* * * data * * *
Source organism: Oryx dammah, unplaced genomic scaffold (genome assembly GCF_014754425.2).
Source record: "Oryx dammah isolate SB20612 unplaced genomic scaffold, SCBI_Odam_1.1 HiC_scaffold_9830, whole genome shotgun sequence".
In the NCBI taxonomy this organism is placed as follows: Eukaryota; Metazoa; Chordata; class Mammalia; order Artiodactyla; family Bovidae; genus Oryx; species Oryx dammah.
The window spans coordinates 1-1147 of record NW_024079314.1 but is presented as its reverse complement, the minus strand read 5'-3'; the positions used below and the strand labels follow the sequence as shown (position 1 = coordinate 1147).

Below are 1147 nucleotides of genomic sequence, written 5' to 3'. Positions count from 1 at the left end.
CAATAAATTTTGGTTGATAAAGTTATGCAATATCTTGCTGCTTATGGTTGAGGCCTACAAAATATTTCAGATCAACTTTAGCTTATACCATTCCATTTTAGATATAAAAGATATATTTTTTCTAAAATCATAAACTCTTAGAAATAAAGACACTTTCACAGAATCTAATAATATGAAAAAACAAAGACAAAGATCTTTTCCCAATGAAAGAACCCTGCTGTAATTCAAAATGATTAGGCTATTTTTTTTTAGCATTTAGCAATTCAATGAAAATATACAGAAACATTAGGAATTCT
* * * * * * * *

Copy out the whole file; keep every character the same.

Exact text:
Source organism: Oryx dammah, unplaced genomic scaffold (genome assembly GCF_014754425.2).
Source record: "Oryx dammah isolate SB20612 unplaced genomic scaffold, SCBI_Odam_1.1 HiC_scaffold_9830, whole genome shotgun sequence".
In the NCBI taxonomy this organism is placed as follows: Eukaryota; Metazoa; Chordata; class Mammalia; order Artiodactyla; family Bovidae; genus Oryx; species Oryx dammah.
The window spans coordinates 1-1147 of record NW_024079314.1 but is presented as its reverse complement, the minus strand read 5'-3'; the positions used below and the strand labels follow the sequence as shown (position 1 = coordinate 1147).

Below are 1147 nucleotides of genomic sequence, written 5' to 3'. Positions count from 1 at the left end.
CAATAAATTTTGGTTGATAAAGTTATGCAATATCTTGCTGCTTATGGTTGAGGCCTACAAAATATTTCAGATCAACTTTAGCTTATACCATTCCATTTTAGATATAAAAGATATATTTTTTCTAAAATCATAAACTCTTAGAAATAAAGACACTTTCACAGAATCTAATAATATGAAAAAACAAAGACAAAGATCTTTTCCCAATGAAAGAACCCTGCTGTAATTCAAAATGATTAGGCTATTTTTTTTTAGCATTTAGCAATTCAATGAAAATATACAGAAACATTAGGAATTCT